I hosted a PBM break out session in Microsoft MVP Summit 2009 in March. One feedback I got is that the rules for what evaluation modes a policy support are obtuse. I thought that would be a good topic to cover in the blog.

In PBM, users can specify the “Evaluation Mode” for a policy, as shown in the Policy Dialogue below:

PolicyDialogue

 

The Evaluation Mode defines the combination of 1) when the policy will be evaluated and 2) what the system will do in case of policy violation. The following evaluation modes are supported:

Evaluation Mode

When to Check

Action upon Violation

On Demand

On demand only

Users can choose to configure the  system to comply to the policy

On Schedule

Periodically according to the specified schedule

log

On Change – Log only

When there is a relevant (DDL) change to the DBMS

log

On Change – Prevent

When there is a relevant (DDL) change to the DBMS

Roll back the transaction

 

You may have noticed from the GUI that all policies support On Demand evaluation mode. Most policies support On Schedule evaluation mode. Among those, some policies support On Change – Log only. Again among those, some polices also support On Change – Prevent. As shown in the Venn diagram.

SupportedEvaluationModes

On Schedule

For 2008, we support On Schedule mode for all policies referring to facets on the Database Engine. There are two facets that are not in this category: ISurfaceAreaConfigurationForAnalysisServer is defined for the Analysis Services and ISurfaceAreaConfigurationForReportingServices is defined for the Reporting Services. We only support On Demand mode for policies defined on these two facets.

 

On Change

A policy supports On Change modes if and only if both of the following rules hold:

1) The facet referred to by the policy supports On Change modes

2) If there are any target-set-filter conditions (see the Policy Dialogue Figure) specified in this policy, they are all Naming conditions (conditions in the form of <@name, [Operator], [value]>) and there is no server restriction condition.

let’s look at the first rule first. The On Change evaluation modes are implemented using the DDL eventing mechanism of SQL Server. And the “roll back” action relies on transactional support of the corresponding DDL statement. The change of some facet properties does not trigger any event, for example, database size in the Database facet. And accordingly we don’t support On Change modes for such facets. For some facets, although there are always events for every facet property, there is no transactional support for the DDL statement. For such facets, On Change – Log Only mode is supported, but not On Change – Prevent. IDatabaseOption facet is such an example. You can use the following query to check out what evaluation modes a facet support:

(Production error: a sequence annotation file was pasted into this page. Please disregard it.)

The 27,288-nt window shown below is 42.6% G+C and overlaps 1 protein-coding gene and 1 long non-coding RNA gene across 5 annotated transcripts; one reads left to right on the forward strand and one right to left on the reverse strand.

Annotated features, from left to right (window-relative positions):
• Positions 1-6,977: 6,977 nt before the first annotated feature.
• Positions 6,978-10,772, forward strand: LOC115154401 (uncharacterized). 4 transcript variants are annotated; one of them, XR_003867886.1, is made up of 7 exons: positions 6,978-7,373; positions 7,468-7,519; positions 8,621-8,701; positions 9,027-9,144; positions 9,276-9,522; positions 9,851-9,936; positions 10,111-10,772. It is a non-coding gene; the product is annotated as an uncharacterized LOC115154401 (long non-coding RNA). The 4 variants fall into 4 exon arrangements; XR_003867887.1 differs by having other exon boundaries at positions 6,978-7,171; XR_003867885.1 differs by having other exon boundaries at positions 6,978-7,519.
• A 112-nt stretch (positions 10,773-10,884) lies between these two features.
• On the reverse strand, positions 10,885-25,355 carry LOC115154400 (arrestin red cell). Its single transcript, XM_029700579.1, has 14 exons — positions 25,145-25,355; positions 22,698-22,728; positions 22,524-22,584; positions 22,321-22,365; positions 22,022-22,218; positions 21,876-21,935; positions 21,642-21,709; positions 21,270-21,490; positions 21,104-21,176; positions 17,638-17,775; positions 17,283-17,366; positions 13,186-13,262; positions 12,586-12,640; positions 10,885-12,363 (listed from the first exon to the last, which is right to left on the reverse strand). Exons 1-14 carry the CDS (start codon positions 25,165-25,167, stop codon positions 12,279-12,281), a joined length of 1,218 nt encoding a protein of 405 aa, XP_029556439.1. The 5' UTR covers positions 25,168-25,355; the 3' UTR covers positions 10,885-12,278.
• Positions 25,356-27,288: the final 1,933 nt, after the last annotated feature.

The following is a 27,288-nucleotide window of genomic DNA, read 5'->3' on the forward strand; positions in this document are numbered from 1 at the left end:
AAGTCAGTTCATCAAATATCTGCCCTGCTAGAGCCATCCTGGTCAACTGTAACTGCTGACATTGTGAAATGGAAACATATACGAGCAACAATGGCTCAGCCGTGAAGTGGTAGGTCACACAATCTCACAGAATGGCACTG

select * from msdb..syspolicy_management_facets

The execution_mode column is a bit mask defined as follows:

4 (100):  On Schedule

2 (10):    On Change - Log Only

1(1):      On change - Prevent

The following query checks what events are monitored for a facet supporting On Change modes:

select * from msdb..syspolicy_facet_events

 

Next let’s look at the second rule. In a policy you can use conditions to filter the set of objects the policy applies to. Theoretically, you can use any condition to filter out the targets. However, there is a tradeoff between flexibility and performance. The performance penalty in allowing arbitrary filter conditions becomes significant with On Change evaluation modes since the policy evaluation is done alongside the transaction. It is less an issue for On Schedule mode since users can choose to run the policy at off-peak time. For that reason, we made a tradeoff:

1) For the common use cases where the filter is a “name condition” on Database, that is: <@name, [Operator], [value]>, we allow the full set of applicable evaluation modes because there is an efficient way in calculating the target set.

2) For the use cases where arbitrary filter conditions are needed, we allow the flexibility but for performance reason we don’t allow On Change evaluation modes.

The syspolicy_conditions_internal.is_name_condition indicates if this condition is a “name condition” (when the value is not 0).

Is_name_condition has the following enum values (representing the operator in the filter condition):

0 : None

1: Equals

2: Like

3: NotEqual

4: NotLike

 

Summary 

Not all policies support On Change evaluation modes. We only support On Change evaluation modes for a policy when the referred facet has DDL event coverage and the target filter conditions for the policy are simply Naming conditions if there are any.

 

                                            

About the Author:

Hongfei Guo is a PM on the SQL Server Manageability team at Microsoft